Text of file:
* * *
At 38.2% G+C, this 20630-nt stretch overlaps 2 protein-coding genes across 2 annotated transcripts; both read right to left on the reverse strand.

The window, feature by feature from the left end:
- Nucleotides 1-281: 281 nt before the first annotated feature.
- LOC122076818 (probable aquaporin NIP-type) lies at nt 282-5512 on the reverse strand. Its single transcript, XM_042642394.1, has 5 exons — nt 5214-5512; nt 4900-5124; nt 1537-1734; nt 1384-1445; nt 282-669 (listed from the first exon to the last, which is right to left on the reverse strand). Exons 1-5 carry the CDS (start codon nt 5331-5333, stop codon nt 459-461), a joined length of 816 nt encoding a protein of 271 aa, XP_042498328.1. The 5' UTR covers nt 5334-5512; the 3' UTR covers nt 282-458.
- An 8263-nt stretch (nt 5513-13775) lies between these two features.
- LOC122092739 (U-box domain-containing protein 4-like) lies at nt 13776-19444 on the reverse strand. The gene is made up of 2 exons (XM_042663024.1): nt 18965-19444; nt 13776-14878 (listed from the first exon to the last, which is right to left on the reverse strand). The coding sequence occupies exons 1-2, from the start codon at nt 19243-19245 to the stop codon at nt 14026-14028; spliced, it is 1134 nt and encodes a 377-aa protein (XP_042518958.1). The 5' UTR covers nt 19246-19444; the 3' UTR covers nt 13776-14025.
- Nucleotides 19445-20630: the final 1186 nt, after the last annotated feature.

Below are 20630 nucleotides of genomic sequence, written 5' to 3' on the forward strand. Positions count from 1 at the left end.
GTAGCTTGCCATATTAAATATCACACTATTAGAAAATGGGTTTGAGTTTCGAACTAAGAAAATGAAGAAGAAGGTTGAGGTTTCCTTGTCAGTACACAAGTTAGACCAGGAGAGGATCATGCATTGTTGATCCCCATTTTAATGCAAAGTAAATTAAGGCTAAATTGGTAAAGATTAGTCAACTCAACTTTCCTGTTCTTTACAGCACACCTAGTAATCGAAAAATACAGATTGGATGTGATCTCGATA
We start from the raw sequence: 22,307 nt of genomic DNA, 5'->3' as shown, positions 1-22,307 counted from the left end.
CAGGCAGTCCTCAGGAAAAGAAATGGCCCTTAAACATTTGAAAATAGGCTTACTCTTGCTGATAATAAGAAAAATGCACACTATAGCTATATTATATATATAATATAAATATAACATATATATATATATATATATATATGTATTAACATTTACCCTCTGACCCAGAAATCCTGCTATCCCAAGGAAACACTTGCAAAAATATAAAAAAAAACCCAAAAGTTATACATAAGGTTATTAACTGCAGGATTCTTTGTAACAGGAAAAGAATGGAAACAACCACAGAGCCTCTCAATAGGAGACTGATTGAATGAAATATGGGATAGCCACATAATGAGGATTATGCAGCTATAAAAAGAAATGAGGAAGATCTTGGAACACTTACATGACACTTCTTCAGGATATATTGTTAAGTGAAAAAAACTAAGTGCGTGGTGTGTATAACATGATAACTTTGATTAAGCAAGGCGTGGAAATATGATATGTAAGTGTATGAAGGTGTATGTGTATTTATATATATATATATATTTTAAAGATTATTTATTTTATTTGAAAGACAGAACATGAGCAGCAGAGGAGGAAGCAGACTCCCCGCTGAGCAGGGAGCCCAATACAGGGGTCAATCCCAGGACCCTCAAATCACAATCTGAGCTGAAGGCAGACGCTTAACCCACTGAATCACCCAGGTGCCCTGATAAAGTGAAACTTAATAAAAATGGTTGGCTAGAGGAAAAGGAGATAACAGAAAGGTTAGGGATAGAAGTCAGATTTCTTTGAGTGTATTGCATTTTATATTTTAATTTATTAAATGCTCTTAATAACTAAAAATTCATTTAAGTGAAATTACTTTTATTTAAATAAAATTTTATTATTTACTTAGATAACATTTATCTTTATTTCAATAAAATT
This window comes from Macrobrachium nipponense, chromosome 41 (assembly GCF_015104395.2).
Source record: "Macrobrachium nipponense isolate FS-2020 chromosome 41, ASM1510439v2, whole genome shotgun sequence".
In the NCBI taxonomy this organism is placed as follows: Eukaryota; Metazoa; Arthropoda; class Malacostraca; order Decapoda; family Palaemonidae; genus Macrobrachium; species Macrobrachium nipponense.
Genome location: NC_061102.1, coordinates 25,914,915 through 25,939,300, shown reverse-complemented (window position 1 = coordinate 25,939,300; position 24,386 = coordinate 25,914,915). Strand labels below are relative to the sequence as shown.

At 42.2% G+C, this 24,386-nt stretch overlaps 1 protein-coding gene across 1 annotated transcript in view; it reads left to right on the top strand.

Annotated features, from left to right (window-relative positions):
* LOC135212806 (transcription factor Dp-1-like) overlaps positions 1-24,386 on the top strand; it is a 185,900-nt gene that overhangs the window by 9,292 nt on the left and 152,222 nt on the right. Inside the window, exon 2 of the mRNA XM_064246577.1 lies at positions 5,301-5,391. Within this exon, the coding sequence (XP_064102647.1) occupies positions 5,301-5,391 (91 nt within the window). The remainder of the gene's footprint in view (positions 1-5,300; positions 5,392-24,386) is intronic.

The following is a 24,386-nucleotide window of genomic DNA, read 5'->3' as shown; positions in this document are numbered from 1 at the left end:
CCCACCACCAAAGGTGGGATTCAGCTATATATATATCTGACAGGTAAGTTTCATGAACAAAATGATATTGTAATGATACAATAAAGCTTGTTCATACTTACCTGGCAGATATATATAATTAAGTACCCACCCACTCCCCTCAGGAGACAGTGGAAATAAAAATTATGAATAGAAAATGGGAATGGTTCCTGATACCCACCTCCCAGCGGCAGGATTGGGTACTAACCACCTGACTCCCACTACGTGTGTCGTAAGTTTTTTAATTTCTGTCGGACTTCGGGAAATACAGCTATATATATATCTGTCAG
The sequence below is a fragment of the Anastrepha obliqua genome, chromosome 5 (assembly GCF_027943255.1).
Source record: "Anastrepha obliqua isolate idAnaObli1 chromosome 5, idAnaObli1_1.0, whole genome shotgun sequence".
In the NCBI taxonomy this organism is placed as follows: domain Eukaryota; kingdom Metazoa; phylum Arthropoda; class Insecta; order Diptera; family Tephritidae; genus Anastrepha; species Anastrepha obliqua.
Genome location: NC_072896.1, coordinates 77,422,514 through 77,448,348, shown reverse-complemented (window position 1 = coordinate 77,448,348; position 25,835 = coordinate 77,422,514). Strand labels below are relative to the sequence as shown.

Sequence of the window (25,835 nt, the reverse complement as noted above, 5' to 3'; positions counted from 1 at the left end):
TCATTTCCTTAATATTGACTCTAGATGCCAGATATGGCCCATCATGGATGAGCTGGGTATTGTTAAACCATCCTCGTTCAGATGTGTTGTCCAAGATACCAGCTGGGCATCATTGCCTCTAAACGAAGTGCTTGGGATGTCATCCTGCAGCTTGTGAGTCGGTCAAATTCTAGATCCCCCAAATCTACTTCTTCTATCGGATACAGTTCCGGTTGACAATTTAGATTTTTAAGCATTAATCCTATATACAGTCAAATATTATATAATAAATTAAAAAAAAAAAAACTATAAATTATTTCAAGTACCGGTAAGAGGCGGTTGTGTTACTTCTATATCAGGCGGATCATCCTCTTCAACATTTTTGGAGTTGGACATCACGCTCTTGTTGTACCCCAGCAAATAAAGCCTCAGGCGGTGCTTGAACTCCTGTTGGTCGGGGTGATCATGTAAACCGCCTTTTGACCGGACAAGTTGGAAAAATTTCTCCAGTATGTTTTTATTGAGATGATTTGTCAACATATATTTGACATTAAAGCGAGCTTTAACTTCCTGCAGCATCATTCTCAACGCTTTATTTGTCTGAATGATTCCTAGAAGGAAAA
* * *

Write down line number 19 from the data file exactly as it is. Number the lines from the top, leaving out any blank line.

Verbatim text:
The following is a 24,386-nucleotide window of genomic DNA, read 5'->3' as shown; positions in this document are numbered from 1 at the left end: